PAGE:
Sign Up

The Comprehensive 2024 World Series of Poker Player’s Guide

wpt global, real money poker

There are less than 100 days until the 2024 World Series of Poker kicks off, and as the poker calendar ramps up toward the busiest time of the year, the full schedule of live events has landed. Every poker player with a dream will be hoping to follow in the footsteps of 2023 WSOP Main Event champion Daniel Weinman in poker’s most famous tournament, but there will at least 98 other opportunities to clai m a WSOP gold bracelet this summer at Horseshoe Las Vegas.

The action kicks off on May 28 and runs all the way through July 17 – the night on which the final four players in the 2024 WSOP Main Event will play down to a winner. The 99 live tournaments on tap offer almost every variation of poker available in a tournament format, with the exception of Short Deck which has fallen off the schedule for the first time since its debut on the 2019 Wsop schedule.

The buy-ins range from the $300 multi-flight Gladiators of Poker event up to the $250,000 Super High Roller.

What’s New

As has been discussed previously, there weren’t many drastic shifts in the construction of the 2024 Wsop schedule. But there are quite a few fun wrinkles and variations on a theme among this year’s 99 events. After debuting in 2023 with a $1,500 buy-in event, the Five-card Pot Limit Omaha Hi-Lo gets a $10,000 Championship event in 2024. PLO players also get their first Wsop edition of a Mystery Bounty, as well as another brand new format for this summer – a half No Limit Hold’em, half Pot Limit Omaha “Double Board Bomb Pot” tournament in which the first hand of each game forces an oversized ante. There will also be a $10,000, six-handed 8-Game Mix tournament on the WSOP calendar this summer.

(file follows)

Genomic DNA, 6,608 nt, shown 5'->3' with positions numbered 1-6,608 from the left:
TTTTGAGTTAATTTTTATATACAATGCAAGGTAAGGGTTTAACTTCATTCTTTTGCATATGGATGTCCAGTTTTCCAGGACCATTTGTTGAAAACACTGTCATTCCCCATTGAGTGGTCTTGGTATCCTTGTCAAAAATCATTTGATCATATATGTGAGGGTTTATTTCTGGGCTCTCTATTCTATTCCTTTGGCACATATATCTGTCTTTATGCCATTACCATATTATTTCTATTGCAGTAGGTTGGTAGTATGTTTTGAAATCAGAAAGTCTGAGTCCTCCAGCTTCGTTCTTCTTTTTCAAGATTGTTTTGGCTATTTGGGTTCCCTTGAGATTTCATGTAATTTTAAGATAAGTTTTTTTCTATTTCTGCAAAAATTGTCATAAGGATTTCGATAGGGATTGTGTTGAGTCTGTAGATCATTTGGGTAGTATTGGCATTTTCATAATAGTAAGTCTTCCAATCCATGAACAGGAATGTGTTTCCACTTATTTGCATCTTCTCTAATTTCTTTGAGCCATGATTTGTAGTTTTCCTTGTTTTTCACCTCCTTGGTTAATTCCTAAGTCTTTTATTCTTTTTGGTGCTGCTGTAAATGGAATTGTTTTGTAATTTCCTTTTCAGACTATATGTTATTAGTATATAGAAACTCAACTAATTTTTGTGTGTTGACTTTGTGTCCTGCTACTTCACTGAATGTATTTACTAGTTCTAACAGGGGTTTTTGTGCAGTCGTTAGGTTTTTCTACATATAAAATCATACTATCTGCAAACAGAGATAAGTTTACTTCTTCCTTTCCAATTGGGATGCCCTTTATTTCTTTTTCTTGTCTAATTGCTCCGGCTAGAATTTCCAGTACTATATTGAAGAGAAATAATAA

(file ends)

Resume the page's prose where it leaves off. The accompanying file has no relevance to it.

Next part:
There are also a handful of new and newly branded No Limit Hold’em events included, with the most notable standout being a $5,000 buy-in Seniors High Roller – a third event catering to poker’s more experienced crowd.

Milestones to Watch

Phil Hellmuth’s considerable lead on the WSOP All-Time Bracelet List grew in 2023, thanks to his victory in the middle of the night in a $10,000 Super Turbo Bounty event. Hellmuth sits at 17 WSOP gold bracelets as the summer draws closer, putting him seven clear of four players who have 10.

That group also grew in 2023. Erik Seidel won a $50,000 Super High Roller at WSOP Paradise to earn his first live WSOP gold bracelet since 2007, joining Phil Ivey, Johnny Chan, and the late Doyle Brunson in a tie on that list. With 11 tournaments on the 2024 schedule featuring a buy-in of at least $25,000, as well as a strong proficiency in mixed Games , Seidel has a multitude of opportunities to claim second all for himself this summer. Similarly, Ivey (who last won at the WSOP in 2014) or Chan (whose last bracelet came in 2005) could break out of their longtime tie.

Taking a deeper look at the WSOP All-Time Bracelet List, after you get past the legendary Johnny Moss you reach another tie at seven WSOP victories between Men Nguyen and Billy Baxter. Baxter was tantalizingly close to his eighth gold bracelet in 2023, finishing second in the Seniors Championship as he earned $473,212 – the biggest tournament cash of his career.